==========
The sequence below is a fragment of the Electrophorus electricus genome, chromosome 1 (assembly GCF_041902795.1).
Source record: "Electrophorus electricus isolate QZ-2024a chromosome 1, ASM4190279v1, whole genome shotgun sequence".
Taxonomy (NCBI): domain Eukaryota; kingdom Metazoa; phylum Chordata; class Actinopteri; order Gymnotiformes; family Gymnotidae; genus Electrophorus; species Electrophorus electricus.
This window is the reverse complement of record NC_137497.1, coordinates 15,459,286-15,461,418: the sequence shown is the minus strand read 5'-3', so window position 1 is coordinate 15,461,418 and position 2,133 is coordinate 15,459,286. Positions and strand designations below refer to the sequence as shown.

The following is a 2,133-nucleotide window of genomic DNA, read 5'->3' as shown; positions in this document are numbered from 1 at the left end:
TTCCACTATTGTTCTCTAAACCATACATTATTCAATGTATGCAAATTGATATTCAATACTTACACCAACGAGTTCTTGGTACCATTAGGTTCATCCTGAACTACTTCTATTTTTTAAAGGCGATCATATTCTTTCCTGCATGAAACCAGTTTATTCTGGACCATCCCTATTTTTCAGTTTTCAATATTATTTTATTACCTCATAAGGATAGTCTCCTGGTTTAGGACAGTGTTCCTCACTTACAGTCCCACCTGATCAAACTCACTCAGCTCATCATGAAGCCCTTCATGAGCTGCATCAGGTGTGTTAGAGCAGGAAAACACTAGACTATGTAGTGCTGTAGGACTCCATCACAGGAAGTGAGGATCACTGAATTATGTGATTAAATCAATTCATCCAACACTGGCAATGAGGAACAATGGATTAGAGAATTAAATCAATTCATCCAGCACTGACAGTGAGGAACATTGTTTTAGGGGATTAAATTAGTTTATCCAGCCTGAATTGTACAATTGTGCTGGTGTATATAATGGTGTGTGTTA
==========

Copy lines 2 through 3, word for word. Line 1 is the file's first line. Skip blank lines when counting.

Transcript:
Source record: "Electrophorus electricus isolate QZ-2024a chromosome 1, ASM4190279v1, whole genome shotgun sequence".
Taxonomy (NCBI): domain Eukaryota; kingdom Metazoa; phylum Chordata; class Actinopteri; order Gymnotiformes; family Gymnotidae; genus Electrophorus; species Electrophorus electricus.